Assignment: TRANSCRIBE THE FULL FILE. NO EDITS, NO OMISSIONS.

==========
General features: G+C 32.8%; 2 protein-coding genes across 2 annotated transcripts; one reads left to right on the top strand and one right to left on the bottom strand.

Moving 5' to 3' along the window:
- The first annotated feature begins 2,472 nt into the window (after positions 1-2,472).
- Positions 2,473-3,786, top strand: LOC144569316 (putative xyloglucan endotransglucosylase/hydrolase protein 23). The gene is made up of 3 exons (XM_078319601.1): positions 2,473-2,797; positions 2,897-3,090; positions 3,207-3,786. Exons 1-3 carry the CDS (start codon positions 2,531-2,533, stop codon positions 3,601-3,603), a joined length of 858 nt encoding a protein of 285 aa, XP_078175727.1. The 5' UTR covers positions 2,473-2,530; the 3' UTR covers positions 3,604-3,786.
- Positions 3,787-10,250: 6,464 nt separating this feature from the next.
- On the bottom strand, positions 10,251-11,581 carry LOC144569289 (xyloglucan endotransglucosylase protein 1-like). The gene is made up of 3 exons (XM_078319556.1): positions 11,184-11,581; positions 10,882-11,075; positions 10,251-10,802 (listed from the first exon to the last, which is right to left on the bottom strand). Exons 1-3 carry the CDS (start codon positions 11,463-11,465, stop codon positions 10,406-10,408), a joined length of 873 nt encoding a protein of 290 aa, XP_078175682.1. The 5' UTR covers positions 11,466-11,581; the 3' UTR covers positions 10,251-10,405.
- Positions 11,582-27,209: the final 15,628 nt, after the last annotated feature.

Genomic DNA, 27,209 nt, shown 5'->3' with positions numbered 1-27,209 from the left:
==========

General features: G+C 32.8%; 2 protein-coding genes across 2 annotated transcripts; one reads left to right on the top strand and one right to left on the bottom strand.

Moving 5' to 3' along the window:
- The first annotated feature begins 2,472 nt into the window (after positions 1-2,472).
- Positions 2,473-3,786, top strand: LOC144569316 (putative xyloglucan endotransglucosylase/hydrolase protein 23). The gene is made up of 3 exons (XM_078319601.1): positions 2,473-2,797; positions 2,897-3,090; positions 3,207-3,786. Exons 1-3 carry the CDS (start codon positions 2,531-2,533, stop codon positions 3,601-3,603), a joined length of 858 nt encoding a protein of 285 aa, XP_078175727.1. The 5' UTR covers positions 2,473-2,530; the 3' UTR covers positions 3,604-3,786.
- Positions 3,787-10,250: 6,464 nt separating this feature from the next.
- On the bottom strand, positions 10,251-11,581 carry LOC144569289 (xyloglucan endotransglucosylase protein 1-like). The gene is made up of 3 exons (XM_078319556.1): positions 11,184-11,581; positions 10,882-11,075; positions 10,251-10,802 (listed from the first exon to the last, which is right to left on the bottom strand). Exons 1-3 carry the CDS (start codon positions 11,463-11,465, stop codon positions 10,406-10,408), a joined length of 873 nt encoding a protein of 290 aa, XP_078175682.1. The 5' UTR covers positions 11,466-11,581; the 3' UTR covers positions 10,251-10,405.
- Positions 11,582-27,209: the final 15,628 nt, after the last annotated feature.

Genomic DNA, 27,209 nt, shown 5'->3' with positions numbered 1-27,209 from the left: